Let political animals run free

Written By: - Date published: 11:43 am, May 21st, 2008 - 10 comments
Categories: Media - Tags: , , , ,

Good on Breakfast for following our lead by playing the full clip of Goff’s AltTv interview this morning and saying ‘make up your own mind’.

Bit of a change that, asking people to judge for themselves. Most political reporting treats politics as if it’s some mystical art or complicated science that must be analysed by an expert and presented dumbed down because it is beyond the ordinary person.

Of course, it’s not. Politics is essential to humanity: we all understand power and relationships, goals and trade-offs, loyalty and opposition, altruism and selfishness, immediate gratification vs long-term gain. Sure, there’s a place for political analysts to provide us with the nitty-gritty details of policies and legislation in an accessible way, and to give us background on the relationships between political actors but ordinary people are quite capable of working out for themselves the politics of an event.

In the case of the Goff interview, for example, people can work out themselves what Goff meant without some guru in a suit telling them what to think. People will see it as some weird power play or (like the interviewer) conclude that Goff is just acknowledging reality (and when did that become such a bad thing in a politician?). People are perfectly capable of making this political judgement for themselves without being force-fed an opinion.

As Aristotle said, man is a political animal. We don’t need to be treated like sheep.

10 comments on “Let political animals run free”

  1. Scribe 1

    SP,

    Bit of a change that, asking people to judge for themselves.

    Good idea from The Standard and TVNZ, Steve. Should that “let the people decide” mindset extend to — oh, I don’t know — the electoral system we use?

    [Tane: We’ve discussed that elsewhere Scribe.]

  2. Goff’s “…at the moment” in the Herald today tends to remove any doubt on this matter. He really is positioning himself for post-election and he would only be doing that if he was pessimistic. Otherwise, why risk the fall-out?

    Assuming the quote is an accurate one, I can’t give him the benefit of the doubt any more. He is putting himself ahead of the party heading into the election. If I were a Labour party member, I’d be unhappy about what he is doing.

    Candor on AltTV became something else with his reported reponse to the Herald’s question.

  3. Tane 3

    Steve, if Goff were positioning himself I seriously doubt he’d do so via Alt TV. The only reason the comments even reached the light of day was because Ben Thomas (hardly a friend of Labour) decided to make a big issue of it in the NBR.

    You’ve got to understand that this ‘secret code’ the media are talking about is of their own creation. Of course Goff couldn’t reply to the Herald that he had no leadership intentions at any point in the future – that would be patently absurd and he’d be accused of lying. Instead he’s stated the obvious, albeit with many caveats – if the leadership becomes open at some stage the caucus might consider him.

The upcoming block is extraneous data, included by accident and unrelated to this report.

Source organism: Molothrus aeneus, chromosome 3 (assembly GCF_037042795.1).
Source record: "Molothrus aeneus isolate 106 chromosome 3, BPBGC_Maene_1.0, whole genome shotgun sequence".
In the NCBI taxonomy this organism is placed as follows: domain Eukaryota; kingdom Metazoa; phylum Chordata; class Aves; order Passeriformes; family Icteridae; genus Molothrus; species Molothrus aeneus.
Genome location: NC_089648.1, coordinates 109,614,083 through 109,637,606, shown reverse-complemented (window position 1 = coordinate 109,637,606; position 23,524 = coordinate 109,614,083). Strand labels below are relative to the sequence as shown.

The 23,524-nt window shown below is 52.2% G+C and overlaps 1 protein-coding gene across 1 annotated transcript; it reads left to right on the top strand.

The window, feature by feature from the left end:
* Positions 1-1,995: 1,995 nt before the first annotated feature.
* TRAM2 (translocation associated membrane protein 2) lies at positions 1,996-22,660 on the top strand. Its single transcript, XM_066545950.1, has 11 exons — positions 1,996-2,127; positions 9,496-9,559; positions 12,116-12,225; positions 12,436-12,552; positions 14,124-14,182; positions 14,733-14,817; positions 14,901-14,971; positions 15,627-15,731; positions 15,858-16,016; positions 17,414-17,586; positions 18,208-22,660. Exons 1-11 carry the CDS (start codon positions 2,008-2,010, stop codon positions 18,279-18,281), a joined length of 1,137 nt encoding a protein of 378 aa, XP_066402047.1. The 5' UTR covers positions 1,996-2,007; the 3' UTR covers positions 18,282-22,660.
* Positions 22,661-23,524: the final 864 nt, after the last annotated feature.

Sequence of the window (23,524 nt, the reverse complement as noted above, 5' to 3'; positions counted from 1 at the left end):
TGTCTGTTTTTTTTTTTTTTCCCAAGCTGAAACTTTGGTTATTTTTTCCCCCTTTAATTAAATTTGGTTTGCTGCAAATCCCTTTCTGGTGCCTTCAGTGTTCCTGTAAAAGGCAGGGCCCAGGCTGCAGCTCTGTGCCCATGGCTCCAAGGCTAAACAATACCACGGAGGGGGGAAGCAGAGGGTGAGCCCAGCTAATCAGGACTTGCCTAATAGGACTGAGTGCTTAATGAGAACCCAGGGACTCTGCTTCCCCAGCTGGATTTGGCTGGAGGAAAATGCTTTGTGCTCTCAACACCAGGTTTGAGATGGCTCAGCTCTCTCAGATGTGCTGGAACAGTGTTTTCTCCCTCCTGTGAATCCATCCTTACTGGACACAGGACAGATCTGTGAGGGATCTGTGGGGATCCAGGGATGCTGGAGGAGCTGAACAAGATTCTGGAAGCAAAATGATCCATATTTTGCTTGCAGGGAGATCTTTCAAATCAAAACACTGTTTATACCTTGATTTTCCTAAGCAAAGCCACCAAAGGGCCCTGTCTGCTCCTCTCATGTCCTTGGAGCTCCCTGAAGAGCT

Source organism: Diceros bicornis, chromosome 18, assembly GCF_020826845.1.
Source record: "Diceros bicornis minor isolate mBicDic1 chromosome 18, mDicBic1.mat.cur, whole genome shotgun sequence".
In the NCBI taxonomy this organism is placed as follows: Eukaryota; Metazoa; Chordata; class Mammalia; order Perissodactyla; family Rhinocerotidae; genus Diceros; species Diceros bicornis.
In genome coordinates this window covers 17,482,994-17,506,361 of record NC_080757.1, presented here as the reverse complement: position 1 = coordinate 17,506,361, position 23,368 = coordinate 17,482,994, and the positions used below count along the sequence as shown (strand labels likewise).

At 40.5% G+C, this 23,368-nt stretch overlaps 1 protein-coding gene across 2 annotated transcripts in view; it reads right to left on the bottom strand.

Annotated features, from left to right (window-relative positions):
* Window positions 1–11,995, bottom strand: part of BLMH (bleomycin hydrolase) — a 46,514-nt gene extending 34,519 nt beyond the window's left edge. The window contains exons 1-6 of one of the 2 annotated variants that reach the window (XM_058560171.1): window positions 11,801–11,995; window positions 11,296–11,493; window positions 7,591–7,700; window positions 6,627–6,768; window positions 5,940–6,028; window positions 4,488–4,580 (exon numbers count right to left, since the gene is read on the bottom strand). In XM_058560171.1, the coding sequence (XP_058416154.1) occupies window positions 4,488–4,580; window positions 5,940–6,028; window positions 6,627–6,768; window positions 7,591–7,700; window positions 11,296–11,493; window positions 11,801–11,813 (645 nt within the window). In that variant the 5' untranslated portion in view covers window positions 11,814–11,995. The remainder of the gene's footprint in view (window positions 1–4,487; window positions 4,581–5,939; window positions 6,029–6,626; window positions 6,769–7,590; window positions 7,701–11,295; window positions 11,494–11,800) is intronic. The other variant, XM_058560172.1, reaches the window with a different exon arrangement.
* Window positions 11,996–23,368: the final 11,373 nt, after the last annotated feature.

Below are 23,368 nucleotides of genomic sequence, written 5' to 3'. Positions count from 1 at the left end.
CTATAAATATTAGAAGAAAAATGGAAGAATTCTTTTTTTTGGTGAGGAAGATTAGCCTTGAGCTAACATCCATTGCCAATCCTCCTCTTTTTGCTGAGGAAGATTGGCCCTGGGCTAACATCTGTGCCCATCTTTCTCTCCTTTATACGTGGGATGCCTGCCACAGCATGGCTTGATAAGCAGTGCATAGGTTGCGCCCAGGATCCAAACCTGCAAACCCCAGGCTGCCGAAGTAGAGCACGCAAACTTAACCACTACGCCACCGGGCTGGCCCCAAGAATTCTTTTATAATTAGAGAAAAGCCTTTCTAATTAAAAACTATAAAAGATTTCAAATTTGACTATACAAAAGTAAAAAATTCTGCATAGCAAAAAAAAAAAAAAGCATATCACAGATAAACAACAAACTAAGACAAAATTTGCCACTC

Russell Brown sums it up quite well today: http://publicaddress.net/default,5034.sm

  4. gobsmacked 4

    Leadership loyalty?

    John Key: “If there’s a vacancy come back and have a chat.” Followed by 3 lies within two sentences.

    http://tvnz.co.nz/view/page/425825/829721

  5. Tane: That was what I thought yesterday. Goff’s “at the moment” changed that for me. As the Herald said, that wasn’t the right response to kill this story off.

  6. Tane 6

    I’m not sure. As I say, I think Goff took the right option in continuing to be upfront. No point backpedalling and lying when there’s frankly nothing to apologise for. Wouldn’t going back on his statements have turned a media beatup into a real story about Phil Goff being evasive on the leadership question?

  7. mondograss 7

    I see that Oliver Driver, the presenter on that interview has just come out and said that it’s a beat up too. Good on him, that’s the sort of honesty we need from journalists.

  8. Matthew Pilott 8

    Alt TV will be bloody stoked, mind you, I bet a whole lot more people watched that interview than expected. I quite enjoyed it.

  9. Tane: Goff should have said the leadership of Labour isn’t an issue. That would have been both true and entirely consistent with what he said on AltTV. The addition of “at the moment” raises doubt that needn’t be there….and wasn’t there in Goff’s comments in the interview. It changed my view of this. OK, so what….but I won’t be alone. That’s the problem.

  10. AncientGeek 10

    It was interesting today talking to my rather centre-right workmates and one of my more right-wing friends on the phone.

    Despite whatever they think about Labour, they have what can only be described as contempt for the newsmakers spin on that interview. They’d all seen it either off Breakfast or off the web and had only a vast surprise at the disparity between what was said in the headlines and what they saw Phil say.

    What was surprising was that I didn’t raise it at anytime. They did. It triggered their fairness reflexes.

    SW: If he’d said that “it wasn’t an issue”, then exactly the same stories would have come out. But the spin would have been that he was being evasive, and there was a back room coup underway. I’ve seen it before, so probably have you. Phil was upfront with exactly where he stands. That went across well when people got to see the origional footage.

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